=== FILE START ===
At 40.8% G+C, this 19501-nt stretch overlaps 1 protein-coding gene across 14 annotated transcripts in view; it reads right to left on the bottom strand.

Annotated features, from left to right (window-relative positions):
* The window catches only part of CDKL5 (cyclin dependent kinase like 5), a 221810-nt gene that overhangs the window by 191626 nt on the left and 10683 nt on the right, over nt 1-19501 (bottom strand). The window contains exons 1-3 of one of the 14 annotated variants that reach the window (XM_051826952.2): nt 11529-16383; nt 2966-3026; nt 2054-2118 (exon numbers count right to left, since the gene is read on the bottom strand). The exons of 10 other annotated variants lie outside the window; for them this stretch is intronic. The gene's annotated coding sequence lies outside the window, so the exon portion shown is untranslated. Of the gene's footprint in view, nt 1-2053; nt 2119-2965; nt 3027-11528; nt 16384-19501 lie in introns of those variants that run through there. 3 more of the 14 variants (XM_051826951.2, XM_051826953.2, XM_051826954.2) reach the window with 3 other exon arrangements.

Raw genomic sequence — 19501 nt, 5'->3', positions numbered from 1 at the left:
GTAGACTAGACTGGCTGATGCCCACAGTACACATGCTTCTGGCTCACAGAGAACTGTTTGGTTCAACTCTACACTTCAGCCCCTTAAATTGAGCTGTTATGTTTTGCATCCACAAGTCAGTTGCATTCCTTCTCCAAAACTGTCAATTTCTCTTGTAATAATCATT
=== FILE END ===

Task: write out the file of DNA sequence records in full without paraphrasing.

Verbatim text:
At 40.8% G+C, this 19501-nt stretch overlaps 1 protein-coding gene across 14 annotated transcripts in view; it reads right to left on the bottom strand.

Annotated features, from left to right (window-relative positions):
* The window catches only part of CDKL5 (cyclin dependent kinase like 5), a 221810-nt gene that overhangs the window by 191626 nt on the left and 10683 nt on the right, over nt 1-19501 (bottom strand). The window contains exons 1-3 of one of the 14 annotated variants that reach the window (XM_051826952.2): nt 11529-16383; nt 2966-3026; nt 2054-2118 (exon numbers count right to left, since the gene is read on the bottom strand). The exons of 10 other annotated variants lie outside the window; for them this stretch is intronic. The gene's annotated coding sequence lies outside the window, so the exon portion shown is untranslated. Of the gene's footprint in view, nt 1-2053; nt 2119-2965; nt 3027-11528; nt 16384-19501 lie in introns of those variants that run through there. 3 more of the 14 variants (XM_051826951.2, XM_051826953.2, XM_051826954.2) reach the window with 3 other exon arrangements.

Raw genomic sequence — 19501 nt, 5'->3', positions numbered from 1 at the left:
GTAGACTAGACTGGCTGATGCCCACAGTACACATGCTTCTGGCTCACAGAGAACTGTTTGGTTCAACTCTACACTTCAGCCCCTTAAATTGAGCTGTTATGTTTTGCATCCACAAGTCAGTTGCATTCCTTCTCCAAAACTGTCAATTTCTCTTGTAATAATCATT